Outgoing Auditor General, Yusador Gaye, Dies at 67

The late GAC boss Madam Yusador S. Gaye

The outgoing Auditor General of Liberia Yusador Sardatu Gaye, who has been hailed by many as a skilled bureaucrat and visionary auditor, has died.

She was 67 years old, approaching her 68-years, which would have been on July 14, 2021. According to sources, the late GAC boss died on Thursday, July 1, 2021, at the ELWA Hospital.

“I want to confirm to you that she died about 18:55 at the ELWA hospital. She died on arrival. She has not been going to work for two weeks,” ‘the source said. “The cause of death is not known. But the source said, “I will give you more details.”

Her tenure expired a few months ago and she was waiting to turn over to the new person who is expected to be confirmed next week. It remains unclear whether Madam Gaye's death is related to the Covid-19 pandemic that has ravaged lives in Liberia lately.  The cause of Madam Gaye's death is yet to be established by the Daily Observer.

As auditor General of Liberia, Madam Gaye was responsible for supporting the Legislature in promoting accountability and transparency in the use of Liberia’s public resources. This requirement is fulfilled through the execution of her Mandate, which is detailed in the General Auditing Commission Act of 2014.

As the County first auditing General, Madam Gaye and her team at GAC led some groundbreaking audits of the government, most notably the US$25 million mop-up report, which accuses Finance Samuel Tweah and other members of the Technical Economy Management team of giving out excess Liberian dollars that could not be accounted for during the mop-up exercise.

Her report shows many discrepancies between what the Central Bank reported and what the investigators found, and also revealed that the vast majority of transactions conducted, no receipts were issued, even though that has been the past procedure.

She was a no-nonsense bureaucrat who stuck to principles and checked the government wherever necessary. In 2019, she questioned the rationale behind the President's quest to print new additional money “citing unsettled issues in the audit giant -- Kroll and the Financial Intelligence Unit-FIU reports.”

For Madam Gaye the CBL had in the past made several mistakes and that there were too many loopholes for corruption. At some point in time, Madam Gaye told journalists that she was disappointed that the Weah administration failed to punish government officials who were involved in corrupt acts.

According to her, until the government led by President Weah can start to do such, the support from international partners would continue to be slow. Before her death, she denied a request for the Senate to audit the World Food Program over the US$25 million COVID-19 food schemes, which ended in controversy.

Giving her reason, she said she could not audit WFP because it was not expressly stated in the Memorandum of Understanding or contract, despite advising Finance Minister Samuel Tweah to include it in the MOU with the WFP. “If the government wanted the GAC to audit the WFP, it must be clearly stated in the MOU,” she stated.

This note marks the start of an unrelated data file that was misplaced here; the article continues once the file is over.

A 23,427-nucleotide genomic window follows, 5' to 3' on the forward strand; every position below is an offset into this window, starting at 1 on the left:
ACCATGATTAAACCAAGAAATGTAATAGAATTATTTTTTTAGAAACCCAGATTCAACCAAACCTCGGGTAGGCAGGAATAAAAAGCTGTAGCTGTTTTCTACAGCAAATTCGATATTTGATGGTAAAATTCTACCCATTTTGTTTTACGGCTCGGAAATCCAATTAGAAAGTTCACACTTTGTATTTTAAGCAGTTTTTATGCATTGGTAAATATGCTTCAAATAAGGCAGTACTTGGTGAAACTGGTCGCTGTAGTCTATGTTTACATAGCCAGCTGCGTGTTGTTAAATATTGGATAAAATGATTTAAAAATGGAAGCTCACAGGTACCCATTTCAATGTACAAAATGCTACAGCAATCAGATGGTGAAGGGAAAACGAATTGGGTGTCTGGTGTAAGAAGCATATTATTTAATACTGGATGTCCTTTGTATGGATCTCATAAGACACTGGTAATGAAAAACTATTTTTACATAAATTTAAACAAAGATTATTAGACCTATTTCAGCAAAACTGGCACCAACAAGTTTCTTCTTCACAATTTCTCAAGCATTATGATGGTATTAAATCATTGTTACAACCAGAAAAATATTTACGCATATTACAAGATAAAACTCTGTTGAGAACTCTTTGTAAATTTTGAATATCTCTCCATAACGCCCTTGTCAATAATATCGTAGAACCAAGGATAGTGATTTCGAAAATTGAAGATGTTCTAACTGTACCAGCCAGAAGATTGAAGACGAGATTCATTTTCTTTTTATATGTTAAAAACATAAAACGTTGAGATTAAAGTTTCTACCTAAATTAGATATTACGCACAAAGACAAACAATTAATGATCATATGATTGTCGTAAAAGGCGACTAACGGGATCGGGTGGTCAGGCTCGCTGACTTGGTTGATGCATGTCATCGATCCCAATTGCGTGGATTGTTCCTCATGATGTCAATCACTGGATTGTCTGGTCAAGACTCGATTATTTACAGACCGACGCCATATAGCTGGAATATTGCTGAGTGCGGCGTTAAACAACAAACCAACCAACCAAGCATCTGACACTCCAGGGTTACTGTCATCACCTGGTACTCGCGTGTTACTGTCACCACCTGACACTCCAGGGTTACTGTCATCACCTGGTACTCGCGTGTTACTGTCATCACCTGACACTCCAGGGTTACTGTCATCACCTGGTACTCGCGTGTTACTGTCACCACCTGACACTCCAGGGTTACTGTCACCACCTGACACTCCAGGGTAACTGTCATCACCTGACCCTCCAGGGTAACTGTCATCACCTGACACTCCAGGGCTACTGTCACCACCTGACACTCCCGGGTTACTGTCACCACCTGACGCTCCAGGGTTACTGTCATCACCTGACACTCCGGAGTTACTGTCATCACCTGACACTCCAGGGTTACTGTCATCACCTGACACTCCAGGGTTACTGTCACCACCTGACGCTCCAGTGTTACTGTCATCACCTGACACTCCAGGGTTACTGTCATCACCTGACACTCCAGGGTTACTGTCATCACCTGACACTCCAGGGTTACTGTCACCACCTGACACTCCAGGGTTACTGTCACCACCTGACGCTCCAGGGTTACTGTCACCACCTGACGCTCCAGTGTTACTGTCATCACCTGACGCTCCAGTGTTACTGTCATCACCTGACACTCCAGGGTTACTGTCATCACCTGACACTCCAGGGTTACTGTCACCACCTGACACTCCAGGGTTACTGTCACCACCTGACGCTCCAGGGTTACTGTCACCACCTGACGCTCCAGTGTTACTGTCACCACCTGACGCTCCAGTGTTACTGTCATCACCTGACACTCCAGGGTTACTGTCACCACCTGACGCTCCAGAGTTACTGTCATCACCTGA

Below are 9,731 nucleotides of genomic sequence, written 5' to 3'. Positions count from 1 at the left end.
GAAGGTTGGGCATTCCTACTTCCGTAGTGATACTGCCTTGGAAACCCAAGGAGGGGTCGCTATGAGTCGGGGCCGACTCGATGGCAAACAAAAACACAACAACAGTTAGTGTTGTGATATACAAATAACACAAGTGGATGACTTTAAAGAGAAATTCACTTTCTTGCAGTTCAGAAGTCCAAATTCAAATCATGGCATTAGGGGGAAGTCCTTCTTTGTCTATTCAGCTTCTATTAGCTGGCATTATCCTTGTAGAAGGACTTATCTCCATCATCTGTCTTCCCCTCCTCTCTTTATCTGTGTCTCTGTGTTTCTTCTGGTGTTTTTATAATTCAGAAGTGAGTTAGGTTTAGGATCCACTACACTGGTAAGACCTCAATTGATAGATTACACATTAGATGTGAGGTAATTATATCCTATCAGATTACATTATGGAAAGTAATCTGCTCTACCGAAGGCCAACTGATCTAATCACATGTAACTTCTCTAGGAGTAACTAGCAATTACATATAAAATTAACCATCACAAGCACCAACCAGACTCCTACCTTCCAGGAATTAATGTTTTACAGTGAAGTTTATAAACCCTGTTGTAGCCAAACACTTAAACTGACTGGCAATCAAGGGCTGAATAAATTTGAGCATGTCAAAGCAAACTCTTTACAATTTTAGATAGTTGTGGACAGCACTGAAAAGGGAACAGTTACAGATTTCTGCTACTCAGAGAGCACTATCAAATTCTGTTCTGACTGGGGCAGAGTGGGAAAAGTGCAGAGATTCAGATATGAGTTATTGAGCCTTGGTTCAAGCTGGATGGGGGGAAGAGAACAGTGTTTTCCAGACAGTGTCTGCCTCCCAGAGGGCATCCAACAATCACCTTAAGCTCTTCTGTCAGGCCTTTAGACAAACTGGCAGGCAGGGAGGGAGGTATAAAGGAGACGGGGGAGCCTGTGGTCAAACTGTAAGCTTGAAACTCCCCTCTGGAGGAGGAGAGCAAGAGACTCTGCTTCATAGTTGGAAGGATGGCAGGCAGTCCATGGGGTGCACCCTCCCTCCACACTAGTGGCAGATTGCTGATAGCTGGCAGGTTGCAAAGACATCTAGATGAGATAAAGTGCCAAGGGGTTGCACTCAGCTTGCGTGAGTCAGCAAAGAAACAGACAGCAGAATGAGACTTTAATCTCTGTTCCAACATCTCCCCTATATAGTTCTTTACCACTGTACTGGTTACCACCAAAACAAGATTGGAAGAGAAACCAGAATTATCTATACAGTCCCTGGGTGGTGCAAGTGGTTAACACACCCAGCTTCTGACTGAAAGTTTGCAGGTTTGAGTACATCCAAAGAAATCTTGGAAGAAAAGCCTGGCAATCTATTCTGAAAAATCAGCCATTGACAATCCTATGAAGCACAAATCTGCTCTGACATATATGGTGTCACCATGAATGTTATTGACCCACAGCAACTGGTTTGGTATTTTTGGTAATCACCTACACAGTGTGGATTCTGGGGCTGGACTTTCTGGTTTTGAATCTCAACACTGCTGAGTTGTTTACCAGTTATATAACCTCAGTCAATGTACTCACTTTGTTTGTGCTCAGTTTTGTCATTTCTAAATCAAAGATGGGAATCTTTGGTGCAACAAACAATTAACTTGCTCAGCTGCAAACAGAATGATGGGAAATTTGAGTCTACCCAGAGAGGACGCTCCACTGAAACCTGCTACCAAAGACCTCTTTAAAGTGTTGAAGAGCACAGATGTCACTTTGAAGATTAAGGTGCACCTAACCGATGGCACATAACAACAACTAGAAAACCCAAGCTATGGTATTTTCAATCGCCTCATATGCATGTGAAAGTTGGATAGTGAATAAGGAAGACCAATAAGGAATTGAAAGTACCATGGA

However, she informed the Senators that Liberia, being a member of the United Nations, joined other members during the General Assembly to appoint a Supreme Audit Institutions to conduct independent audits of its agencies.

Madam Gaye’s successor, the new Auditor General, is P. Garswa Jackson, the Vice president for Finance and Fiscal Affairs at the University of Liberia.  

Madam Gaye was appointed by former President Ellen Johnson Sirleaf to serve as Liberia Auditor General. Madam Gaye was born on July 14, 1953, in Liberia. 

She is survived by two sons.  She became Liberia’s first female Auditor General, confirmed by the Senate on February 24, 2014, and sworn to a seven-year tenure on March 26, 2014.  

Prior to her appointment as Auditor General, Madam Gaye served as Foreign Service Inspector General with the Ministry of Foreign Affairs, where she was responsible for inspection of Liberia’s diplomatic and consular establishments abroad. 

Some of her prior experiences included roles as Senior Accountant and Management Advisor with the North Carolina State Treasurer – State and Local Finance Division, and a bank examiner with the North Carolina Bank Commission, in addition to a position as a senior accountant with a regional accounting firm.

Madam Gaye graduated from North Carolina Central University with a Master of Public Administration degree; she also holds a Bachelor of Science degree in Accounting from Saint Augustine’s College in North Carolina. 

A Chartered Global Management Accountant (CGMA), she was a member of the American Institute of Certified Public Accountants, the North Carolina State Board of Public Accountants, the Liberia Institute of Certified Accountants, and the American Society for Public Administrators.

Other achievements under her stewardship at the General Auditing Commission include, but are not limited to, the enrollment of staff into various Professional Certificate Training Programs; alignment of audit staff in various grades; reformation of the Commission’s HR and ICT policies in consonance with international best practice. 

In addition to the foregoing, she has conducted more specialized audits to include the Coastal and Marine Management audit and Illicit Fund Flow Audit.  The aforementioned accomplishments are also inclusive of the audit of the General Auditing Commission in 2016 for the very first time in its history by the Kenya Audit Office.